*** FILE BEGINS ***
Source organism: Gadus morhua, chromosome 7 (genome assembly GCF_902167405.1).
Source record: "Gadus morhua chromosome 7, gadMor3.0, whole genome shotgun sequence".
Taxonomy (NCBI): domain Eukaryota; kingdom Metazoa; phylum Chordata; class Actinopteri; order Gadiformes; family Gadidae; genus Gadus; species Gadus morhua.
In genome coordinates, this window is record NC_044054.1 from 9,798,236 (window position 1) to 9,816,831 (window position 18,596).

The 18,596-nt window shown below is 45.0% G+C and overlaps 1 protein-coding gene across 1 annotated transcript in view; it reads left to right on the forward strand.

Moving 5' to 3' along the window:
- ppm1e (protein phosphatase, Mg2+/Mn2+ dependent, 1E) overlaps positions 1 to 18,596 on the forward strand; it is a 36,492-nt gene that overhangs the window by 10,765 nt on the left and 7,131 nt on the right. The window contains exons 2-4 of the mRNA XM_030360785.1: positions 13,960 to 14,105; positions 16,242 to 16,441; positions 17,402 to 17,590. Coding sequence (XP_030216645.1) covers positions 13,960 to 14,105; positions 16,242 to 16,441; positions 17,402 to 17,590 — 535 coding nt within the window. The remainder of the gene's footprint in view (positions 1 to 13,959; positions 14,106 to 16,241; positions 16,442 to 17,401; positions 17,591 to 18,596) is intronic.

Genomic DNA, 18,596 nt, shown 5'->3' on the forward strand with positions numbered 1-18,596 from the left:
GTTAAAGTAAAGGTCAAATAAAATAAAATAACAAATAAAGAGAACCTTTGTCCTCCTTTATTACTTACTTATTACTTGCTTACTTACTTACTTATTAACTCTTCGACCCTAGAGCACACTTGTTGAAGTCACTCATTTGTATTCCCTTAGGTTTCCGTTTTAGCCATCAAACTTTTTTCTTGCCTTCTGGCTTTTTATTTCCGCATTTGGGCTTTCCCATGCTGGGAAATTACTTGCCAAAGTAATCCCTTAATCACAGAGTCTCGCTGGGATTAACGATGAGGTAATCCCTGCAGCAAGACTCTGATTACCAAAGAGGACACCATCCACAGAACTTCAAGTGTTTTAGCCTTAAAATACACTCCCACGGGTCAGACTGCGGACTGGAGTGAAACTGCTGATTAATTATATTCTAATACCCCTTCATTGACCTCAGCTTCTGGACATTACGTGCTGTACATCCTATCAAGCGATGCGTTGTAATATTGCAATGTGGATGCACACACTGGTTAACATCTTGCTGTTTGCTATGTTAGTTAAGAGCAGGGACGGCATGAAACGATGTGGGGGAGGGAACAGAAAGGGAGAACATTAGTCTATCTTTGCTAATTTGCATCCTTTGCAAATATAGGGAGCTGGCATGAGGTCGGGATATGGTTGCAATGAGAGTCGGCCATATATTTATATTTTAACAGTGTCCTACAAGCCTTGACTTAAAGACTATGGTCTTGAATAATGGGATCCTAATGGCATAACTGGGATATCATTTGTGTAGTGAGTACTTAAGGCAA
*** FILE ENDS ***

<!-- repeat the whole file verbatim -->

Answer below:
Source organism: Gadus morhua, chromosome 7 (genome assembly GCF_902167405.1).
Source record: "Gadus morhua chromosome 7, gadMor3.0, whole genome shotgun sequence".
Taxonomy (NCBI): domain Eukaryota; kingdom Metazoa; phylum Chordata; class Actinopteri; order Gadiformes; family Gadidae; genus Gadus; species Gadus morhua.
In genome coordinates, this window is record NC_044054.1 from 9,798,236 (window position 1) to 9,816,831 (window position 18,596).

The 18,596-nt window shown below is 45.0% G+C and overlaps 1 protein-coding gene across 1 annotated transcript in view; it reads left to right on the forward strand.

Moving 5' to 3' along the window:
- ppm1e (protein phosphatase, Mg2+/Mn2+ dependent, 1E) overlaps positions 1 to 18,596 on the forward strand; it is a 36,492-nt gene that overhangs the window by 10,765 nt on the left and 7,131 nt on the right. The window contains exons 2-4 of the mRNA XM_030360785.1: positions 13,960 to 14,105; positions 16,242 to 16,441; positions 17,402 to 17,590. Coding sequence (XP_030216645.1) covers positions 13,960 to 14,105; positions 16,242 to 16,441; positions 17,402 to 17,590 — 535 coding nt within the window. The remainder of the gene's footprint in view (positions 1 to 13,959; positions 14,106 to 16,241; positions 16,442 to 17,401; positions 17,591 to 18,596) is intronic.

Genomic DNA, 18,596 nt, shown 5'->3' on the forward strand with positions numbered 1-18,596 from the left:
GTTAAAGTAAAGGTCAAATAAAATAAAATAACAAATAAAGAGAACCTTTGTCCTCCTTTATTACTTACTTATTACTTGCTTACTTACTTACTTATTAACTCTTCGACCCTAGAGCACACTTGTTGAAGTCACTCATTTGTATTCCCTTAGGTTTCCGTTTTAGCCATCAAACTTTTTTCTTGCCTTCTGGCTTTTTATTTCCGCATTTGGGCTTTCCCATGCTGGGAAATTACTTGCCAAAGTAATCCCTTAATCACAGAGTCTCGCTGGGATTAACGATGAGGTAATCCCTGCAGCAAGACTCTGATTACCAAAGAGGACACCATCCACAGAACTTCAAGTGTTTTAGCCTTAAAATACACTCCCACGGGTCAGACTGCGGACTGGAGTGAAACTGCTGATTAATTATATTCTAATACCCCTTCATTGACCTCAGCTTCTGGACATTACGTGCTGTACATCCTATCAAGCGATGCGTTGTAATATTGCAATGTGGATGCACACACTGGTTAACATCTTGCTGTTTGCTATGTTAGTTAAGAGCAGGGACGGCATGAAACGATGTGGGGGAGGGAACAGAAAGGGAGAACATTAGTCTATCTTTGCTAATTTGCATCCTTTGCAAATATAGGGAGCTGGCATGAGGTCGGGATATGGTTGCAATGAGAGTCGGCCATATATTTATATTTTAACAGTGTCCTACAAGCCTTGACTTAAAGACTATGGTCTTGAATAATGGGATCCTAATGGCATAACTGGGATATCATTTGTGTAGTGAGTACTTAAGGCAA